DescriptionIn the spring of 1869, John Muir was looking for means of support to fund his explorations of California's Central Valley region. A ranch owner offered him a job herding sheep in the Sierra Nevada. As he explored the region, he jotted down his keen observations of the scenic countryside, and he eventually became a guide for some of Yosemite's most famous visitors, including Ralph Waldo Emerson. Muir documented these experiences in The Yosemite, first published in 1912. It is at once a vivid, accurate description of the land and a passionate homage to nature. This Modern Library Paperback Classic is a facsimile of the 1912 edition and includes the original illustrations.
January 14, 2003
5.2 X 8.06 X 0.69 inches | 0.6 pounds
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About the Author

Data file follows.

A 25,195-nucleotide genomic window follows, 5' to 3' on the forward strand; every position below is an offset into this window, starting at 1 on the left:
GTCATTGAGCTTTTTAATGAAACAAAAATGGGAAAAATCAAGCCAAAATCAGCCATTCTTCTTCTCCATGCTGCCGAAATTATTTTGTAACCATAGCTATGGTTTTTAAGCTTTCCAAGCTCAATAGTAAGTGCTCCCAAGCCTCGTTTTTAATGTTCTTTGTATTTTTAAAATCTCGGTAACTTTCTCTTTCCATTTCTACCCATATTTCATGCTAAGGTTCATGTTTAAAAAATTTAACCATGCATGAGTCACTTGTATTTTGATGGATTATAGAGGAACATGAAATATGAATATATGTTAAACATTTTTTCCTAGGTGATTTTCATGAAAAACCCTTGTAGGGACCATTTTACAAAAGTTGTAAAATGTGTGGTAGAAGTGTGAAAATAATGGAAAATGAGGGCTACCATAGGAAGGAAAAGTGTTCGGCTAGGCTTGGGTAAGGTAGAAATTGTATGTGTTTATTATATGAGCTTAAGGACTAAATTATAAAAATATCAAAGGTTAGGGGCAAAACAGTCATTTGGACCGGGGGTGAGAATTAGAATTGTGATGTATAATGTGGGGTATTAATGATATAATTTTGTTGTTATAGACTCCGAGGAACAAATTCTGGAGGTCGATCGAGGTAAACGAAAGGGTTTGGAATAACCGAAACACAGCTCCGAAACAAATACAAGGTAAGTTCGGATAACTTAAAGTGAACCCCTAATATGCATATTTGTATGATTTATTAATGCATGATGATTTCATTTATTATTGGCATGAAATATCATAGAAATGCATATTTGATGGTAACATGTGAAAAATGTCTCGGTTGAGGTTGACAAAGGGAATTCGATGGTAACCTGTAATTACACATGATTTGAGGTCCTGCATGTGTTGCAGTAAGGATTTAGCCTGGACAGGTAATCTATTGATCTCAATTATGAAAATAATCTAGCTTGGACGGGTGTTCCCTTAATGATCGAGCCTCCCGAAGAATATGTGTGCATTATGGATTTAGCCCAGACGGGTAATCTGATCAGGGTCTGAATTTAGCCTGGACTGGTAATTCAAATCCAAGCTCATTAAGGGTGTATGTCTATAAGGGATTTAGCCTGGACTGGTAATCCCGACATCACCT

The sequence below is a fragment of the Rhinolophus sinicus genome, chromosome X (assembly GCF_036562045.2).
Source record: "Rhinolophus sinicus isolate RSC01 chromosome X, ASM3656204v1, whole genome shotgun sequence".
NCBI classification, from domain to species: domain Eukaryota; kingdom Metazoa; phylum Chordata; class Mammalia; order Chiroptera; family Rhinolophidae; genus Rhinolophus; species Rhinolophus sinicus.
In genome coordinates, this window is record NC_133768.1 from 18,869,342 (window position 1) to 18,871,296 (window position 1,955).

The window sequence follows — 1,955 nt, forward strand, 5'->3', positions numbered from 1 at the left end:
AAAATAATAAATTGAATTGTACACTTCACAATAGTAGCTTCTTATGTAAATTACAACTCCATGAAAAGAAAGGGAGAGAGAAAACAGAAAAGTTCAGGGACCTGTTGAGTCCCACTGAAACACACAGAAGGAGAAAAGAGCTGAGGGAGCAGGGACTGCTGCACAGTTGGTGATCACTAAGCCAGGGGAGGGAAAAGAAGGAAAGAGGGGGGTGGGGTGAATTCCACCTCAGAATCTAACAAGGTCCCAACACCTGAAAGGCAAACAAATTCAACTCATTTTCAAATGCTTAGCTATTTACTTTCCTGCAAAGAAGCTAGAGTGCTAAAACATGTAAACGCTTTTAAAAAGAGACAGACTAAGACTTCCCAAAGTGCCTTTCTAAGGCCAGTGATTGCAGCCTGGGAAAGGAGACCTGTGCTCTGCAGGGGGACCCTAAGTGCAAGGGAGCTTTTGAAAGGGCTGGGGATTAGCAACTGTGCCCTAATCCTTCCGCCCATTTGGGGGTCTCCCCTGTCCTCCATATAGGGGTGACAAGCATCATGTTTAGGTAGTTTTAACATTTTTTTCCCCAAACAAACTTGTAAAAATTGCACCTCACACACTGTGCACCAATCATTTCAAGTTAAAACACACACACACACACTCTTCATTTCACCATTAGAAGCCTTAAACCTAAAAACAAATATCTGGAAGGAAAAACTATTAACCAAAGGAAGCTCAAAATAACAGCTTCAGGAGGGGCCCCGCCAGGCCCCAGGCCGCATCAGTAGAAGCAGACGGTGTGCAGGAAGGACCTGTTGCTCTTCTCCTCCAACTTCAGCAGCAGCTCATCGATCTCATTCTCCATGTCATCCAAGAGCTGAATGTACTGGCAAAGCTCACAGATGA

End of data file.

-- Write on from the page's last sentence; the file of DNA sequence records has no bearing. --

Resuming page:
Gretel Ehrlich, a native Californian, is the author of the award-winning The Solace of Open Spaces, as well as John Muir: Nature's Visionary and This Cold Heaven: Seven Seasons in Greenland, among other books and essays. She lives in Wyoming and California.
"Not only is [Muir] the author to whom all men turn when they think of the Sierras and Northern glaciers . . . but he was also . . . a man able to influence contemporary thought and action on the subjects to which he had devoted his life." --Theodore Roosevelt